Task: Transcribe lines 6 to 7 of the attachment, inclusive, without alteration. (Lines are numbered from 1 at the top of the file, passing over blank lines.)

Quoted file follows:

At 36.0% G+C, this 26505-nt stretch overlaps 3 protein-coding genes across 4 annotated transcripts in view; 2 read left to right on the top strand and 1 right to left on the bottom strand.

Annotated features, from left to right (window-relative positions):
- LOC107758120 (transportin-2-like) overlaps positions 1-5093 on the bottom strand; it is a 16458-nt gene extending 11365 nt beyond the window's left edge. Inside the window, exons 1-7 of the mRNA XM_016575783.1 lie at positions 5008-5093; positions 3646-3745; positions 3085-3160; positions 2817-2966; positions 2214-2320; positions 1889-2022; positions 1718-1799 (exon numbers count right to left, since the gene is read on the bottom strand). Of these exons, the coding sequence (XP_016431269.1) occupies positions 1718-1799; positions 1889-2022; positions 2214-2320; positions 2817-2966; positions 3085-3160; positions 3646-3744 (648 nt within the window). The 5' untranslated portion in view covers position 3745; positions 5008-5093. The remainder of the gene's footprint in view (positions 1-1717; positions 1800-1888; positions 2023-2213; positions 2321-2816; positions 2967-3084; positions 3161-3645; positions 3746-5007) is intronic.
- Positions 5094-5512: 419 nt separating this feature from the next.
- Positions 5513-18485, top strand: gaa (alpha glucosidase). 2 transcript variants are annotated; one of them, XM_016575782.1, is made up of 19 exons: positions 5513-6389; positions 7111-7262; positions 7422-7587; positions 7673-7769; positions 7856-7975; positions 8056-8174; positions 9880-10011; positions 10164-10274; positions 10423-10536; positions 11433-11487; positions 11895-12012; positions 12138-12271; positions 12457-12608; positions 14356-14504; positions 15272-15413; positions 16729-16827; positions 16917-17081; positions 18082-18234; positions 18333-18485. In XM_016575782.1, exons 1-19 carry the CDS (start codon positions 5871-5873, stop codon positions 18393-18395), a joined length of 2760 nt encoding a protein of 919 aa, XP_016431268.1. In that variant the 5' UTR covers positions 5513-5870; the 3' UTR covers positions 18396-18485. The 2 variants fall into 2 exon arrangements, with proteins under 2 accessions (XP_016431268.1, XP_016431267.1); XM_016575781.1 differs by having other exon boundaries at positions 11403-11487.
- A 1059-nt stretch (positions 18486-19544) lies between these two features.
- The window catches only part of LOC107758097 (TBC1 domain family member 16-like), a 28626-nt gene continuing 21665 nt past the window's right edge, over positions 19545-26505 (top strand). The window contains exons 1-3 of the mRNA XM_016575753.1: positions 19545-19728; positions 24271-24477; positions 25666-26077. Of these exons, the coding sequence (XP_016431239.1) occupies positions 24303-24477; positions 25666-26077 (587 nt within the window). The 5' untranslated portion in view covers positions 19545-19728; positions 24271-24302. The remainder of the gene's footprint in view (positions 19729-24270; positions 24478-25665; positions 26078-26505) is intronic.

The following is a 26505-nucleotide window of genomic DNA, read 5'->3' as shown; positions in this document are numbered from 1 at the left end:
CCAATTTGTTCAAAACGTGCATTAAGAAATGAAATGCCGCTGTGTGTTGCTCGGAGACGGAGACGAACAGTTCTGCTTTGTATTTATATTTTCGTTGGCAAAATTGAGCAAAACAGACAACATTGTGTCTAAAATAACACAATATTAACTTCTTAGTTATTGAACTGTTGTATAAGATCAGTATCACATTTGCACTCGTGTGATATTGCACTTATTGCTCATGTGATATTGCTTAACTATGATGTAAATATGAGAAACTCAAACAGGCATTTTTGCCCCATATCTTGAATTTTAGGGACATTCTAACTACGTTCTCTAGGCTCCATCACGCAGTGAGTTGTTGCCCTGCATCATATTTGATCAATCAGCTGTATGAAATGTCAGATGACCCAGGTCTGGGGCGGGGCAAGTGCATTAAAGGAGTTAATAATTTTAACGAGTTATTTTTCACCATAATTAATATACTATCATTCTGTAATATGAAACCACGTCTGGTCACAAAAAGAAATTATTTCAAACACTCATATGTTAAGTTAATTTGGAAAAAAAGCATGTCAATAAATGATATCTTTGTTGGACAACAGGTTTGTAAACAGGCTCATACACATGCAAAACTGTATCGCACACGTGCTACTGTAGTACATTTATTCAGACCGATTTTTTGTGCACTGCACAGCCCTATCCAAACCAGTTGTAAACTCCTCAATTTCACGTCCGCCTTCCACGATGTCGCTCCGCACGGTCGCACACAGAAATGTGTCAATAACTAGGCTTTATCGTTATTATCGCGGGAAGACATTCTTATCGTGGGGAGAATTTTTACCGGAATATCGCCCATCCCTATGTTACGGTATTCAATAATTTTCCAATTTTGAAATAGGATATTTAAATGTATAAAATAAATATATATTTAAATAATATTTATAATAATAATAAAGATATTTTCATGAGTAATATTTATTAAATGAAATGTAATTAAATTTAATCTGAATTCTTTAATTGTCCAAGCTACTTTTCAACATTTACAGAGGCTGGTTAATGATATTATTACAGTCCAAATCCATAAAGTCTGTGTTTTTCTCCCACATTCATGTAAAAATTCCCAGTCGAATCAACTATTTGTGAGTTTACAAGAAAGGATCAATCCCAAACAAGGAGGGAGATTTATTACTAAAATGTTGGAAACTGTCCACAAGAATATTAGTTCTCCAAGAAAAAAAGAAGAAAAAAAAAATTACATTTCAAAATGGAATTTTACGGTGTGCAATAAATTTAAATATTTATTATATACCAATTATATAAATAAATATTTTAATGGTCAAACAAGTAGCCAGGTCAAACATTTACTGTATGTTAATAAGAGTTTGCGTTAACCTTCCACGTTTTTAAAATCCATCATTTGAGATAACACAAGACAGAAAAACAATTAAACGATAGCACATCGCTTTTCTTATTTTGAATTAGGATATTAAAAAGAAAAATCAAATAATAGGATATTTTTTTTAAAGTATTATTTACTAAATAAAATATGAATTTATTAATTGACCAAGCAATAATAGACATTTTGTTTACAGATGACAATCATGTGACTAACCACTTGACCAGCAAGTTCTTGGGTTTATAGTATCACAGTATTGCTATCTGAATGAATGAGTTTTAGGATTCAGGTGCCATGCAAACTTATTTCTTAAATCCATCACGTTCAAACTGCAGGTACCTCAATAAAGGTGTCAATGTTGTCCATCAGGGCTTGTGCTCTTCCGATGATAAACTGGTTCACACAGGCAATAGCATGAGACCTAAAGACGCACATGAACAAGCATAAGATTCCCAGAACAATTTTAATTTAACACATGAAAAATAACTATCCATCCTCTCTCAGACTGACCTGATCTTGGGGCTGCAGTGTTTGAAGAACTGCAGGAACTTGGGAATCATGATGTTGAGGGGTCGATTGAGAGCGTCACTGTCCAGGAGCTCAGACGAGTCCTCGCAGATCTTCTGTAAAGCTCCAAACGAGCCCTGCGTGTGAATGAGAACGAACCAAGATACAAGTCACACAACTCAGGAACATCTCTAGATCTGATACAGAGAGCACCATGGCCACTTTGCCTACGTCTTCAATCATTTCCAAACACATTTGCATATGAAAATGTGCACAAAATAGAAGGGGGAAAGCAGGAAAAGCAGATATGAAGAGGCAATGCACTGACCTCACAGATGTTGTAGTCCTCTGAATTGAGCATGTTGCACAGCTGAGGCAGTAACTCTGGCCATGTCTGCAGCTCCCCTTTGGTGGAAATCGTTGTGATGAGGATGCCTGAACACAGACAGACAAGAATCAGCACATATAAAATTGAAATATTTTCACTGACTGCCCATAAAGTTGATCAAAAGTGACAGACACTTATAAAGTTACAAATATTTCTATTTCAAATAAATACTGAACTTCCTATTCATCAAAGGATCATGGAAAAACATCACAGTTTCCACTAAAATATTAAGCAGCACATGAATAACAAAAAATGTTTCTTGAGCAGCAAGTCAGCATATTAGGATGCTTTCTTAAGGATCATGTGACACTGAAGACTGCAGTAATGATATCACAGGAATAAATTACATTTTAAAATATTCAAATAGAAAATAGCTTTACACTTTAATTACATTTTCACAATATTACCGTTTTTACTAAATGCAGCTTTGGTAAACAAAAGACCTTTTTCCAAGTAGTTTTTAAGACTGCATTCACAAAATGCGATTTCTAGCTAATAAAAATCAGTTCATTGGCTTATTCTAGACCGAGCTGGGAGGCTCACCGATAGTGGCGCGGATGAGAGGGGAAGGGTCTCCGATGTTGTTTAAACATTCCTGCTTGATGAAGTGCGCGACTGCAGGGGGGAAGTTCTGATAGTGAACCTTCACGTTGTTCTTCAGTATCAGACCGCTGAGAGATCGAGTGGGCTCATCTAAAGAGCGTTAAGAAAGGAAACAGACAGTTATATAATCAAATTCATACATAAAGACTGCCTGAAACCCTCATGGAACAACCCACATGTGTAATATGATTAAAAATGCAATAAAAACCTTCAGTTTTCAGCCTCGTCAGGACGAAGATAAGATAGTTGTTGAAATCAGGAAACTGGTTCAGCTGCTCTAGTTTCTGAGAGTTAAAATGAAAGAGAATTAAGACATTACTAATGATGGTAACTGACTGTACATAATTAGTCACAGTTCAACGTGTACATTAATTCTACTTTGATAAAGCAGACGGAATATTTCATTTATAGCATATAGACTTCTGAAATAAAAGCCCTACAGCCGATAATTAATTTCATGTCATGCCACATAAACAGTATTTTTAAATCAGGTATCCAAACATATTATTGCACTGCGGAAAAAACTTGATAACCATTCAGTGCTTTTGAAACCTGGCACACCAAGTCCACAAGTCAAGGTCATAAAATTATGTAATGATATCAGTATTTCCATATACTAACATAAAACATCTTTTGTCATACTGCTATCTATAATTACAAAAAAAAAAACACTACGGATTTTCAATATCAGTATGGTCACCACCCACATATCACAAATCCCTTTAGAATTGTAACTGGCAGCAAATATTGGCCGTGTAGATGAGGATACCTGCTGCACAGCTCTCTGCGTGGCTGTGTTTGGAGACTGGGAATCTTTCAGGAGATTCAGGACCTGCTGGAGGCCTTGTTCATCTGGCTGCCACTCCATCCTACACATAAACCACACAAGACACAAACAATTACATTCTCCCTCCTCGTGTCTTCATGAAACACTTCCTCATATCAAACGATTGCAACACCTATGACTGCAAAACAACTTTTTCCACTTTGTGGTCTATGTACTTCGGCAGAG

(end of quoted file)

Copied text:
- A 1059-nt stretch (positions 18486-19544) lies between these two features.
- The window catches only part of LOC107758097 (TBC1 domain family member 16-like), a 28626-nt gene continuing 21665 nt past the window's right edge, over positions 19545-26505 (top strand). The window contains exons 1-3 of the mRNA XM_016575753.1: positions 19545-19728; positions 24271-24477; positions 25666-26077. Of these exons, the coding sequence (XP_016431239.1) occupies positions 24303-24477; positions 25666-26077 (587 nt within the window). The 5' untranslated portion in view covers positions 19545-19728; positions 24271-24302. The remainder of the gene's footprint in view (positions 19729-24270; positions 24478-25665; positions 26078-26505) is intronic.